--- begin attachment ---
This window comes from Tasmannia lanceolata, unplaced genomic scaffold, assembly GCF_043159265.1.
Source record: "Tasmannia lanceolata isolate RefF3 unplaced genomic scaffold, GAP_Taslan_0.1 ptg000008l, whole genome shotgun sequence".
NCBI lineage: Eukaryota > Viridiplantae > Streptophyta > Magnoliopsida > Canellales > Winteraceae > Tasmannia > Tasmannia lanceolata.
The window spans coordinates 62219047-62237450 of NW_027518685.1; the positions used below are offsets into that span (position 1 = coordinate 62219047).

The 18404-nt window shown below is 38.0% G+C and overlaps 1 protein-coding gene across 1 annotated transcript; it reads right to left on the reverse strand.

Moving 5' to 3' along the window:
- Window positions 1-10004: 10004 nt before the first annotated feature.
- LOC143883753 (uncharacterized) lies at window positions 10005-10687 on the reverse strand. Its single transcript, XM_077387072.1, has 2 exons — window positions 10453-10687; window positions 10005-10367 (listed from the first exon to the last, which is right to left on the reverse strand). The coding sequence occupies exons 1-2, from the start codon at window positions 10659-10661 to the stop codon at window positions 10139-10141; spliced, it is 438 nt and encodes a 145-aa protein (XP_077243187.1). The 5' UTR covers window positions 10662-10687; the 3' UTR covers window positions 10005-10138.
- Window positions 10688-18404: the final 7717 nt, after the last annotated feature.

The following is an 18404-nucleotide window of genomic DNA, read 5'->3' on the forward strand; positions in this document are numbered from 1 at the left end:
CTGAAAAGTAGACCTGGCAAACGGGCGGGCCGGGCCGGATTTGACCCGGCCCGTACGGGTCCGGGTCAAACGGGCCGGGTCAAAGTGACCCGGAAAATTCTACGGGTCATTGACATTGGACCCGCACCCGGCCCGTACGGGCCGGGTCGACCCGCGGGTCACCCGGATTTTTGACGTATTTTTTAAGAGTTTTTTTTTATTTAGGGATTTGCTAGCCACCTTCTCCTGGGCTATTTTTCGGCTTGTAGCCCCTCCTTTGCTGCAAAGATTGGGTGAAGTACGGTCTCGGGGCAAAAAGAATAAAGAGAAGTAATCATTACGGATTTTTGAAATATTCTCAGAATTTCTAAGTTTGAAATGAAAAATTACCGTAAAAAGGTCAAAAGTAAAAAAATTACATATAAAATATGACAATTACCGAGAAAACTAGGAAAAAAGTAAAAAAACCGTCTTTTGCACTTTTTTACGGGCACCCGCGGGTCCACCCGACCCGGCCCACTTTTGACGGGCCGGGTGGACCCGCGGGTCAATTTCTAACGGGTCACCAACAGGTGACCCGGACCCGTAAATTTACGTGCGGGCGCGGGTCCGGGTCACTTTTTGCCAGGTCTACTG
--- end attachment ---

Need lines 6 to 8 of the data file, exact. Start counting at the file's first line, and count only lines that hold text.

Moving 5' to 3' along the window:
- Window positions 1-10004: 10004 nt before the first annotated feature.
- LOC143883753 (uncharacterized) lies at window positions 10005-10687 on the reverse strand. Its single transcript, XM_077387072.1, has 2 exons — window positions 10453-10687; window positions 10005-10367 (listed from the first exon to the last, which is right to left on the reverse strand). The coding sequence occupies exons 1-2, from the start codon at window positions 10659-10661 to the stop codon at window positions 10139-10141; spliced, it is 438 nt and encodes a 145-aa protein (XP_077243187.1). The 5' UTR covers window positions 10662-10687; the 3' UTR covers window positions 10005-10138.